1. This is an application in revision by Pulpil Singh against an order of the learned Sessions Judge of Basti by which he confirmed an order of the learned Magistrate of first class convicting and sentencing the applicant under Section 411, I. P. C. to 18 months' rigorous imprisonment and to a fine of Rs. 200/- or in default to a further three months' simple imprisonment.
2. Certain bales of cloth were booked from Kanpur to Ghazipur city. The wagon containing those bales left Kanpur on 10-6-1951, The train reached Maghar Station on 11-6-1951 and on the verification by the railway authorities it was found that 32 bales were intact and one bale had been, tampered with from which certain articles were removed. The seal of the wagon was found damaged. When the wagon reached Lucknow five more bales were found missing. That was not the end of the matter. When the wagon reached Gorakhpur four more bales were found missing, Report was made with the police and investigation was taken up.
During the course of the investigation certain articles were recovered from Lallan Singh and certain other articles together with the gunny forming part of the outer covering of one of the bales were recovered from Pulpil Singh, applicant. Both these persons are residents of village Katasai within police circle Paikaulia. Certain more articles were recovered from one Hidayat Ullah alias Mangrey Darzi of Gour, and still certain other articles were recovered from one Gajadhar Ahir of village Masjidya within police circle Kotwali.
All these articles were the contents of one bale that had been stolen from the wagon. The gunny bag that was recovered from Pulpil Singh bore the railway mark that had been assigned to it at the time when the consignment had been booked. Lallan Singh died on 27-1-1952, so the proceedings against him abated. The other three persons were jointly tried and charged under Section 411, I. P. C. The learned Magistrate acquitted Hidayat Ullah alias Mangrey and Gajadhar and convicted the applicant under Section 411 and sentenced him in the manner stated above.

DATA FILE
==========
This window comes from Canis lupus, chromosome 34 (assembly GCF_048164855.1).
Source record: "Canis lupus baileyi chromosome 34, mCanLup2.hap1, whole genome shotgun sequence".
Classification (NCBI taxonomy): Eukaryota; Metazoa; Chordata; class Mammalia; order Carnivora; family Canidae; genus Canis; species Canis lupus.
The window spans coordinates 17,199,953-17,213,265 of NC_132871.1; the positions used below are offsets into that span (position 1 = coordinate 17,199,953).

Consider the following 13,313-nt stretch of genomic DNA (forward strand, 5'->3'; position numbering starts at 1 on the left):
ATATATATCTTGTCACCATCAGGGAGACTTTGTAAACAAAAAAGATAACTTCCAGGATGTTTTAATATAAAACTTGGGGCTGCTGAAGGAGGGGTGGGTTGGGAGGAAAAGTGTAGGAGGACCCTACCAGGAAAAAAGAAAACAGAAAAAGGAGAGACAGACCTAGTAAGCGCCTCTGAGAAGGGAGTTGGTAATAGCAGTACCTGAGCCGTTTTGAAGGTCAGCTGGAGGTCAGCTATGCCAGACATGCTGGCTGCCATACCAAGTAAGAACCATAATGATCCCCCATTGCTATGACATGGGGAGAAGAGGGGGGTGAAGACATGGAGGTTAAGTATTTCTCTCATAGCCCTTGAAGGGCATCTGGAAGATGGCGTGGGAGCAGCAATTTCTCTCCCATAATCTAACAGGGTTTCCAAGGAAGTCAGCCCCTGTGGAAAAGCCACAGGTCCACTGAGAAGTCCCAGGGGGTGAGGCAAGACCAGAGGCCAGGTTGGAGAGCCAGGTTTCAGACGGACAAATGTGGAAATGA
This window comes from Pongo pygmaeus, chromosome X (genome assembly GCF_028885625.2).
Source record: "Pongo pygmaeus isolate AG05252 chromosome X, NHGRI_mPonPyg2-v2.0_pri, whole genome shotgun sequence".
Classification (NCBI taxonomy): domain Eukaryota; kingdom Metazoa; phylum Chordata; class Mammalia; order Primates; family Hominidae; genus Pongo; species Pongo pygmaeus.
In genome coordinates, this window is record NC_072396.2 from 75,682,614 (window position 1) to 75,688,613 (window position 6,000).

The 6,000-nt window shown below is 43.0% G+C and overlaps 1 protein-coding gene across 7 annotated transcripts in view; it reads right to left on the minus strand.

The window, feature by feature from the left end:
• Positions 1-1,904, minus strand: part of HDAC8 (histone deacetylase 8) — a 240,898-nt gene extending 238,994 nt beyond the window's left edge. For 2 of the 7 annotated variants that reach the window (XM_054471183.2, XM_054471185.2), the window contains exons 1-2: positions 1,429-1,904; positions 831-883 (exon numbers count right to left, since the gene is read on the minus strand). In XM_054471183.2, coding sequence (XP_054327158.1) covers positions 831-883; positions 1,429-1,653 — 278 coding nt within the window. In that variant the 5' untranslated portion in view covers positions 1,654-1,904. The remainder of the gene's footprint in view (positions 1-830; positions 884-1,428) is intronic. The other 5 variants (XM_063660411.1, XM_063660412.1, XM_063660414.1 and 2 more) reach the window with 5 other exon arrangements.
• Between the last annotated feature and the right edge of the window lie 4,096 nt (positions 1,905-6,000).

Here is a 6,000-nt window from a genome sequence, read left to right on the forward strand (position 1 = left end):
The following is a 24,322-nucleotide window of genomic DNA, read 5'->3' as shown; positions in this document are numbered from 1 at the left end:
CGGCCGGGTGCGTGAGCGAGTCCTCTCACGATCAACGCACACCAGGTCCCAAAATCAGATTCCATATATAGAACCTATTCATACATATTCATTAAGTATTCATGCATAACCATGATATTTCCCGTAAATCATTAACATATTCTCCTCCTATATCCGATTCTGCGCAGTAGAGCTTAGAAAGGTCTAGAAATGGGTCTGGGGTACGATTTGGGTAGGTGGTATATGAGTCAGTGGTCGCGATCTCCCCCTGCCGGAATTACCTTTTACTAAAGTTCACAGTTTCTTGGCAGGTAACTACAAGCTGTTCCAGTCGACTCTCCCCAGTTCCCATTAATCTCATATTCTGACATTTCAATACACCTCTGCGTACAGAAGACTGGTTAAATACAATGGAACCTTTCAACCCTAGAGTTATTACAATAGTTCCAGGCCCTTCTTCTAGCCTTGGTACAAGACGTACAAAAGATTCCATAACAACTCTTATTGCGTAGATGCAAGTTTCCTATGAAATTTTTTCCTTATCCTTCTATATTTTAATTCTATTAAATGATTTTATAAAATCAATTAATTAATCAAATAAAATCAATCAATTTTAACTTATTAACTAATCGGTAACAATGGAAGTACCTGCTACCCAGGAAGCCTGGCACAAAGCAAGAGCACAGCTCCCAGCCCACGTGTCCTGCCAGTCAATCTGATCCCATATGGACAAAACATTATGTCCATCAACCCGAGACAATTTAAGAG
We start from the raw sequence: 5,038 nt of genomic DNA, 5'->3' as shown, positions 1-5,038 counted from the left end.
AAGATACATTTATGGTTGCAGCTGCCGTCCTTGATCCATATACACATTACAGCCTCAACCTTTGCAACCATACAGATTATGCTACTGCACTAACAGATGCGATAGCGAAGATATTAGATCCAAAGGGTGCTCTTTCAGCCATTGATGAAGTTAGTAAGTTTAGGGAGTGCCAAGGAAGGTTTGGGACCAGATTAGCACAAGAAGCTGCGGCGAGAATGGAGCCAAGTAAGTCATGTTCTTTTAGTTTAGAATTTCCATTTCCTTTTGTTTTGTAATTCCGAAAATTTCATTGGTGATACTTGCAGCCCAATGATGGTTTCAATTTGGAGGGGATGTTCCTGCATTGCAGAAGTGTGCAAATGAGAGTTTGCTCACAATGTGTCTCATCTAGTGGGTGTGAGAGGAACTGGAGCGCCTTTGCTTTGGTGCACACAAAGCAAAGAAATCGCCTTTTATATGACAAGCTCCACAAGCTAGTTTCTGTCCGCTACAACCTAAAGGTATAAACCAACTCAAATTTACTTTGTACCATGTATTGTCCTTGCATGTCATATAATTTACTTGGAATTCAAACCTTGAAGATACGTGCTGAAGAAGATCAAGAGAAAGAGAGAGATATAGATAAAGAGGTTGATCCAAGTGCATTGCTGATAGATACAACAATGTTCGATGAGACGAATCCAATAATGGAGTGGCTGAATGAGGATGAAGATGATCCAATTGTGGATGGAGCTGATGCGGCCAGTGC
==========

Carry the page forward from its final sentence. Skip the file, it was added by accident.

The defence of the applicant was that the cloth and the gunny bag that bad been recovered from his possession came into his possession after he had purchased them from a hawker of cloth who hailed from Punjab. His contention was thathe was not the receiver of any stolen property and that he was in bona fide possession of the same.
The learned Magistrate repelled his plea on the ground that the prosecution evidence was clear, cogent and consistent and that the presumption arising under Section 114, Evidence Act must be drawn against the applicant, more so because he did not produce the Punjabi hawker. 'Against his conviction and sentence, the applicant preferred an appeal and the learned Sessions Judge in a very brief judgment upheld the conviction & sentence and dismissed the appeal. In revision before this Court three points have been urged.
3. Firstly: that a joint trial of the applicant with Hidayat Ullah and Gajadhar was against the provisions of Section 239(f), Criminal P. C. and was therefore illegal. Secondly: that no presumption under Section 114, Evidence Act could be drawn against the applicant; and the applicant's contention that he was in bona fide possession of all the articles should have been accepted. Thirdly: that in any event the sentence awarded is severe.
4. On the first question the evidence that was produced in this case proved positively that the articles that had been recovered from the four persons formed part of one single bale that had been stolen from out of the consignment. In fact the finding of the learned Sessions Judge was to the same effect. The articles that were recovered from the applicant as also from the three others mentioned above obviously formed part of one single offence of theft.
Section 239(f), Criminal P. C. lays down that persons accused of offerees under Section 411, Penal Code in respect of stolen property the possession of which has been transferred by one offence may be charged and tried together.
It has been contended by learned counsel for the applicant that the words 'the possession of which has been transferred by one offence' would mean that possession has been transferred to these four persons in one single transaction, and since there was no evidence to substantiate it the trial was defective. The phrase 'the possession of which has been transferred by one offence' has a reference to the original theft of the stolen property.
Consequently several persons can be jointly tried under Section 411, Penal Code, that is to say with regard to the receiving of stolen property, where there is evidence to show that the property was originally stolen on one occasion. This was the view taken by a Division Bench of the Bombay High Court in -- 'Emperor v. Lakha Amra', AIR 1932 Bom 201 (A).